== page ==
The Second Industrial Revolution

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The 2nd Industrial Revolution had a substantial impact on the world, especially with all the groundbreaking innovations that came out of this period. The technological advances of this time period are so significant that they usually dominate discussions on the importance of the 2nd Industrial Revolution and its consequences. However, despite all that was done for technology, the 2nd Industrial Revolution played a crucial role both socially and politically. The improvement of the public health system and the spread of urbanization, which led to a rise in the working class; as well as a new political party formation, are just a few examples of the social and political impact the 2nd Industrial revolution had on European society.
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During this time there was an influx of working class citizens that moved into cities with the intent of being within a close proximity to the factories. This inflow of people caused some major issues with housing and rendered the living conditions around the city insufficient. As a result of the increased population in this area, many inhabitants moved outwards towards more suburban areas. The suburban development was hastened by improvements in local transportation systems such as the electric tramway, and the subsidized suburban railways. This shift was the start of the “age of the commuter”. During this time, the state had assumed the power to enforce minimum standards for not only public hygiene, but also the rights of property. Even though the improvements weren’t felt right away, and there were large sections of the industrial population still living under appalling conditions towards the end of the 19th century, the accumulated effects of the changes and an improved diet in some of the population meant that Europeans were leading healthier lifestyles. As a result, Western Europeans were living significantly longer than they had been…show more content…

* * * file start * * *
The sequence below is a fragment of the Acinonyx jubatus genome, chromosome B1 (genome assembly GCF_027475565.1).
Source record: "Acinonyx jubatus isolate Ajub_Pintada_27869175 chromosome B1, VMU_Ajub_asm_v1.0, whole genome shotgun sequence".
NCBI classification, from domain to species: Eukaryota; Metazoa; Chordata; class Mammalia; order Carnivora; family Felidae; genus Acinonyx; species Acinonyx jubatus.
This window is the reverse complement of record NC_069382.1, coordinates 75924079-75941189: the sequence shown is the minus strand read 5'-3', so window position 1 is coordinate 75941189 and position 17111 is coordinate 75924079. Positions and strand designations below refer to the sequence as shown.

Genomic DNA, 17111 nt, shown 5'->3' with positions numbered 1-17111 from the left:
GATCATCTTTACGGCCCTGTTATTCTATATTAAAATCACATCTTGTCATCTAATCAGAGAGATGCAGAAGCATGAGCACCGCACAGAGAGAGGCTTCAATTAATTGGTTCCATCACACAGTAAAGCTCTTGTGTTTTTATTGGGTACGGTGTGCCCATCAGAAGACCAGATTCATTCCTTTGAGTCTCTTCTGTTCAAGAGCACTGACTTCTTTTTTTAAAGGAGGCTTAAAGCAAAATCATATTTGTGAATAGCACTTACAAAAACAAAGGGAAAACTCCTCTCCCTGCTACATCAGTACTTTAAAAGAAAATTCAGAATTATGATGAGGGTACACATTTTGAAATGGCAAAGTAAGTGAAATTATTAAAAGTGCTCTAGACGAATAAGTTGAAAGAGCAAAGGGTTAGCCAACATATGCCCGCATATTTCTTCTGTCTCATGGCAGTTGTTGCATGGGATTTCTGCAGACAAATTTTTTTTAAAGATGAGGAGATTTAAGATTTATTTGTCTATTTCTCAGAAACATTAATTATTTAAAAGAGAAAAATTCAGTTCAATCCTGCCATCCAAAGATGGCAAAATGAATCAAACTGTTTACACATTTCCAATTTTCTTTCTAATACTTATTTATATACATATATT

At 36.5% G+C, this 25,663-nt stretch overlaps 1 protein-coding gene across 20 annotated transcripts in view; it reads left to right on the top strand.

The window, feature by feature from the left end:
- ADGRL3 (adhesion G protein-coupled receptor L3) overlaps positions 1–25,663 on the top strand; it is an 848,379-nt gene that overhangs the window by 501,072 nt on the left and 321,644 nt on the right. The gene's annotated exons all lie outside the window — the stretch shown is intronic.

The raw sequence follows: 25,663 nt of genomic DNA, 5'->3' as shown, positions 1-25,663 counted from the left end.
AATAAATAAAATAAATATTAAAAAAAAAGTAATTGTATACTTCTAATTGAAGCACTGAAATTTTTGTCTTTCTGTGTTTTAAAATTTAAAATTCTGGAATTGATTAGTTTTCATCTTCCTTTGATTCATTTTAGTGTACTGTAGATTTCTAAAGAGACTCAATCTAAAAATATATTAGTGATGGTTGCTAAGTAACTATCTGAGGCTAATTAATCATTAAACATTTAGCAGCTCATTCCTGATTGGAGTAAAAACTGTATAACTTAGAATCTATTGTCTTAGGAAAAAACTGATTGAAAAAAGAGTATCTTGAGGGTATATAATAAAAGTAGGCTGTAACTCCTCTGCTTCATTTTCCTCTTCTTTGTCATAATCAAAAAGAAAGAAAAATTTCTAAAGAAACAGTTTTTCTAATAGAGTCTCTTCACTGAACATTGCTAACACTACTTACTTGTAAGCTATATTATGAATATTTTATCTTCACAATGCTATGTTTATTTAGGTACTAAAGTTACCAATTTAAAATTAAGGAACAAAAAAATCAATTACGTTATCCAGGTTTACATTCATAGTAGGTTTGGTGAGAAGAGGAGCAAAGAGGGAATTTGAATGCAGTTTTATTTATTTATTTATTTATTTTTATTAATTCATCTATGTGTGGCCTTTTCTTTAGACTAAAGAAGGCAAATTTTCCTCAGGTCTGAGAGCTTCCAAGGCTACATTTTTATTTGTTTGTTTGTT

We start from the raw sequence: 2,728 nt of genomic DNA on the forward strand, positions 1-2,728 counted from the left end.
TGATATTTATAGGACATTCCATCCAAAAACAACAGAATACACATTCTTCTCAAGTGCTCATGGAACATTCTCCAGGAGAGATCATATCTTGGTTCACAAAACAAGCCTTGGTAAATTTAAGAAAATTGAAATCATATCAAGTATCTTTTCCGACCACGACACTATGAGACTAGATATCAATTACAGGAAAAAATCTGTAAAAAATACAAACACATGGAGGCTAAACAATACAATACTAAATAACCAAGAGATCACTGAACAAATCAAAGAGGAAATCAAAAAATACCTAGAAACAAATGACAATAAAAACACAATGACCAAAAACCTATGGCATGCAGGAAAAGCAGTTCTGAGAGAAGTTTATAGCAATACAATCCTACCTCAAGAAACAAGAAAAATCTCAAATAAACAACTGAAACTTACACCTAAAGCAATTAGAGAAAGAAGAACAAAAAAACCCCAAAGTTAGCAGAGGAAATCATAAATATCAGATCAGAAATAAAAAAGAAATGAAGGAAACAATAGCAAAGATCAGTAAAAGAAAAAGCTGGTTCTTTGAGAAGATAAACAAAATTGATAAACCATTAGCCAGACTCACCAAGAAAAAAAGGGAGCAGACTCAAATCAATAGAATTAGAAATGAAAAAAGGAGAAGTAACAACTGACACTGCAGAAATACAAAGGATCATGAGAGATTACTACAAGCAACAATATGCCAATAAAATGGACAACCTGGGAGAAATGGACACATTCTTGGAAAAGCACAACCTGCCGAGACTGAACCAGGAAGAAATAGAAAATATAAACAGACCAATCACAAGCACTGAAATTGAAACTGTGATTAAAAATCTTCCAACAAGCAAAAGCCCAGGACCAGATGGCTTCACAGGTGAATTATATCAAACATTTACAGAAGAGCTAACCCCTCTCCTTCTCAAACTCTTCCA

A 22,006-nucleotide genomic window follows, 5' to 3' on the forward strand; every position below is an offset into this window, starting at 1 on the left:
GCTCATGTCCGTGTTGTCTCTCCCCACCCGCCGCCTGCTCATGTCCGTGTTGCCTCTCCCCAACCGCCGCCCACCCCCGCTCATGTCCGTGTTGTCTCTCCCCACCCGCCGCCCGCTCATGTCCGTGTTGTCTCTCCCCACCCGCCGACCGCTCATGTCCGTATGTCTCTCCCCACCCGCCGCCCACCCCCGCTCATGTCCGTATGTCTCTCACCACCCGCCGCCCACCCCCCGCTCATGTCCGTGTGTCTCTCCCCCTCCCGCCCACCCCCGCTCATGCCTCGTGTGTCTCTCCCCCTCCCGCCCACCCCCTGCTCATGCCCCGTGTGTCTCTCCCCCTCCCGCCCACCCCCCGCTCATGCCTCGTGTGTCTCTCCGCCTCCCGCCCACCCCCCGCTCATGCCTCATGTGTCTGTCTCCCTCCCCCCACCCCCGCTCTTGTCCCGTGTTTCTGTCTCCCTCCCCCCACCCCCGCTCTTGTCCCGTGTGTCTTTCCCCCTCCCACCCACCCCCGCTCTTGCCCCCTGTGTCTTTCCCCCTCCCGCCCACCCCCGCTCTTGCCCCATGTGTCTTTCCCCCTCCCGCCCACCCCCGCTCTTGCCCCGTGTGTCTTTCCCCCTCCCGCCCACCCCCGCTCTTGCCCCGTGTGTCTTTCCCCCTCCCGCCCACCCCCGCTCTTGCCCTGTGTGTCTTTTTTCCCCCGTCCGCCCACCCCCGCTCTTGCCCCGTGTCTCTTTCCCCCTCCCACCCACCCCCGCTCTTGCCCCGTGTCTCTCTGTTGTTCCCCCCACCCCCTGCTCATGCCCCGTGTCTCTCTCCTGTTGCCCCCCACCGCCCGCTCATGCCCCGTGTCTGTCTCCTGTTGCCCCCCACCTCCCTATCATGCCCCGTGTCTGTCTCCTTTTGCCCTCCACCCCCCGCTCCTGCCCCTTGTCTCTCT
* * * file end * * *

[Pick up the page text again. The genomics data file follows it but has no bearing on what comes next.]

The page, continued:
Early on in the Industrial Revolution, many liberals believed that the state didn’t have the power to impose itself on its citizens and that they should be left alone. However with the progressing of industrial societies, and the organizing of the industrial proletariat states found that it increasingly riskier to ignore the rights of the working class citizens and opted to address the many social abuses that had been present at this time. As the disparities of the classes grew, and the abuse of the industrial system became more prevalent, governments had obliged to pass legislation that limited and regulated hours of labor, and the exploitation of small children. Then, in the 1880s a more positive view of the state’s role began to form in which states are not only obligated to offer its citizens “negative protection, but also positive advantages”. This new outlook effectively led to the formation and spread of socialism within Europe. Socialism is one of the most important political outcomes of the 2nd Industrial Revolution. The level of socialism varied greatly throughout Europe and was based on many different factors. In Germany, it was Bismarck’s acute understanding of how socialism is a doctrine based on conservative prudence, as well as liberal and humanitarian idealism, that allowed him

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